It's His Answer and He's Sticking To It

05/04/2009 11:54 am ET | Updated May 25, 2011
  • Mark Blumenthal Mark Blumenthal is the Head of Election Polling at SurveyMonkey.

Newly Democratic Senator Arlen Specter was a guest of NBC's Meet the Press yesterday and once again cited internal polling as a reason for switching parties. David Gregory asked Specter what had changed since he said last month that he was trying to "bring back voters to the Republican party" because "we need balance" and "we need a second party." Here is Specter's response:   

SEN. SPECTER: Well, well, since that time I undertook a very thorough survey of Republicans in Pennsylvania with polling and a lot of personal contacts, and it became apparent to me that my chances to be elected on the Republican ticket were, were bleak. And I'm simply not going to subject my 29-year record in the United States Senate to that Republican primary electorate.

An article in yesterday's Philadelphia Inquirer also dug deeper into the the numbers behind Specter's defection and got even more comment on that final internal poll (via Smith):

Specter, 79, said his decision to switch was sealed after final survey results from his own campaign pollster, Glen Bolger, came in April 24.

"The most important number was the approval rating - it dropped from the 60s to 31" percent just in the last few months, Specter said.

Not that long ago, Specter drew standing ovations from mostly conservative crowds around the state as he stumped with Republican presidential candidate John McCain.

But the stimulus vote was a "watershed," Specter said. "It all turned on that. The pollsters had never seen that kind of precipitous drop. It was stark."

The survey found Specter trailing Toomey among Republicans by 15 percentage points in a three-way matchup with antiabortion candidate Peg Luksik, according to sources familiar with the findings. More important, a large majority of those listed as undecided described themselves as "conservative" or "very conservative," meaning that "the pool was such we couldn't overcome" the deficit, one source said.

"The numbers reflected the exodus of moderates from the party in the eastern part of the state," said the source, who requested anonymity because he was not authorized to disclose the results.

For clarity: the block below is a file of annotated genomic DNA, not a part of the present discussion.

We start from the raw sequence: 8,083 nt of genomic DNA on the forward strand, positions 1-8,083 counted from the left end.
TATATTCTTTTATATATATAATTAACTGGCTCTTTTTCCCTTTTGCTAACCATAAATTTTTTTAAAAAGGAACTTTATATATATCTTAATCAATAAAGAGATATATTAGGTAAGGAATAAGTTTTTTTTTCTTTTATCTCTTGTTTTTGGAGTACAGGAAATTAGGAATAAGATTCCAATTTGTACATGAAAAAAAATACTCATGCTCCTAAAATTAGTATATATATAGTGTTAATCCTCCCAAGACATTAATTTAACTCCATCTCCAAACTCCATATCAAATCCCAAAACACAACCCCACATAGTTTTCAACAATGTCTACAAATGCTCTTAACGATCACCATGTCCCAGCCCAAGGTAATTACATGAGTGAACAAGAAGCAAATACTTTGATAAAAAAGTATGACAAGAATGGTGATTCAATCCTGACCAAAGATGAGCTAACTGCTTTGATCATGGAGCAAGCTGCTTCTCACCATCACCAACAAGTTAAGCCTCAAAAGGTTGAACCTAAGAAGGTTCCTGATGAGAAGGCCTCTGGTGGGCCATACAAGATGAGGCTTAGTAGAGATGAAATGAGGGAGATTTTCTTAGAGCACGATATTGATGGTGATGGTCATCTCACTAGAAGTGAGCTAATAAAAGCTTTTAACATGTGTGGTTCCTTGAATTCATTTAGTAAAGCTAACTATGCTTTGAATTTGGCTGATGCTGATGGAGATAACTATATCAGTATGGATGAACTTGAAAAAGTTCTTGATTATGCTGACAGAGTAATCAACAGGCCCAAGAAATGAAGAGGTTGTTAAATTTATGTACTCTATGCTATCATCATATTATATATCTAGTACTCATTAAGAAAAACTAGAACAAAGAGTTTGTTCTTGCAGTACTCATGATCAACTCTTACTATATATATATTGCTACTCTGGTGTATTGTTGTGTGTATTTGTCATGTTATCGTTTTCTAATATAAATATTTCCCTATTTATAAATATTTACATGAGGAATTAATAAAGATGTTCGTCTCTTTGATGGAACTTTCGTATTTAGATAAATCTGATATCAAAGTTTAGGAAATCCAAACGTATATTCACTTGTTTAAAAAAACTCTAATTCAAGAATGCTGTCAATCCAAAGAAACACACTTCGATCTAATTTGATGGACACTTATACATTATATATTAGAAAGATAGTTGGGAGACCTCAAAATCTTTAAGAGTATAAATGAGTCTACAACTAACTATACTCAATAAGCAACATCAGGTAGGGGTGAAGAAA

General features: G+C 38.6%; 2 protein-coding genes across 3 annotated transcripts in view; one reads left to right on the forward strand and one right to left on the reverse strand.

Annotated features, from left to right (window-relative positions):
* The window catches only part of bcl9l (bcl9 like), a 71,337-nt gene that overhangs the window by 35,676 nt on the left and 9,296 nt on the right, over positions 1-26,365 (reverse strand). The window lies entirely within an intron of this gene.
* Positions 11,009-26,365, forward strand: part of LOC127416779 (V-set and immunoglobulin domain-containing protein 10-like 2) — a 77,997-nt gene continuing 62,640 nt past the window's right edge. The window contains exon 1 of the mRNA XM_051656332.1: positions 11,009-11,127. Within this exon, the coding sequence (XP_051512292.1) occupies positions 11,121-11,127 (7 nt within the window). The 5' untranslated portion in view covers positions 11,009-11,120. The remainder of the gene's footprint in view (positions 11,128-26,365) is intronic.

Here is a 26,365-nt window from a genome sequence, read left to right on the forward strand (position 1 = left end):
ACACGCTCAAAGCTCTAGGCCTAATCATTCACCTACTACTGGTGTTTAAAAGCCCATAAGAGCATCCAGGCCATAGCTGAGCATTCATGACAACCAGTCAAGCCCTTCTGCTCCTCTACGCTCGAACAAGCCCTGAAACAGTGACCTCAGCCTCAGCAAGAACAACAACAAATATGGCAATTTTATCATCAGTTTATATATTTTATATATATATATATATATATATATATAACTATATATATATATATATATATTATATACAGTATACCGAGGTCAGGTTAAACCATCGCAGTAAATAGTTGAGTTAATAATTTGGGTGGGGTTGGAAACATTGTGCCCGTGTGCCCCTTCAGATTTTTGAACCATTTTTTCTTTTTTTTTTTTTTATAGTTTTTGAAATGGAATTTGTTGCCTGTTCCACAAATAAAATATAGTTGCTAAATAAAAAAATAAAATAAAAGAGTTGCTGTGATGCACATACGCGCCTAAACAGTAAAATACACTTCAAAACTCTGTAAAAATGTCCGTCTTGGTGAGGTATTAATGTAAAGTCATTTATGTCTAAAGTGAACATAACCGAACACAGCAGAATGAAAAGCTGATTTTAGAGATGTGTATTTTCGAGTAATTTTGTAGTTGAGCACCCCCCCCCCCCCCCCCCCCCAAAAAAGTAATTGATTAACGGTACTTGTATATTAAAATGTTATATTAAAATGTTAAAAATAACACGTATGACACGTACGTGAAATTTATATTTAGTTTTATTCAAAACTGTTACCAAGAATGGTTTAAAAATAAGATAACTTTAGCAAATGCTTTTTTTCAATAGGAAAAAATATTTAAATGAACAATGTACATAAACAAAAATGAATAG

As noted here last week, it is not at all unusual for a U.S. Senator or member of Congress to conduct an internal poll to assess their standing and their chances for reelection. It is not at all surprising for those results to influence their decision about whether to run for reelection, retire, or seek higher office. What is unusual, however, is to hear an elected official speak so candidly about the role polling played in such a big decision.

And that gets to the nub of the issue with Specter. He is being candid -- not a trait typically associated with a politician -- yet his candor illustrates what many see as opportunism. One striking aspect of last year's presidential election was the extent to which those who succeeded, even temporarily (Obama, McCain, Huckabee and Palin), were more likely to be perceived as authentic and a departure from typical politics, while those they defeated (Clinton, Edwards and Romney) were more often seen as more political and packaged.

So how will Pennsylvania voters perceive a politician who is, as the LA Times' Doyle McManus put it (via Kurtz), "cheerfully open about the cynicism of his move?" 

It is probably too early to tell from the new Quinnipiac poll, released this morning.  Yes, it was fielded since Specter's announcement last week, but it lacks any questions aimed specifically at Specter's perceived motives or authenticity.  That said, the initial reactions appear to work to Specter's advantage, as both his favorable rating (up from 45% to 52%) and the percentage who say he deserves reelection (up from 38% to 49%) have increased since late March. 

Not surprisingly, much of the immediate improvement measured by the Quinnipiac poll comes from Democrats (and is somewhat offset by further declines among Republicans), but it also includes significant positive movement from political independents: In late March, note quite a third of independents (32%) said that Specter deserves to be reelected, while nearly half (49%) said he did not deserve reelection. Now, independents are evenly divided (44% to 44%) on whether Specter should be returned to office.

For the moment at least, Specter's switch may helped him with Pennsylvania's moderates.  Only time will tell.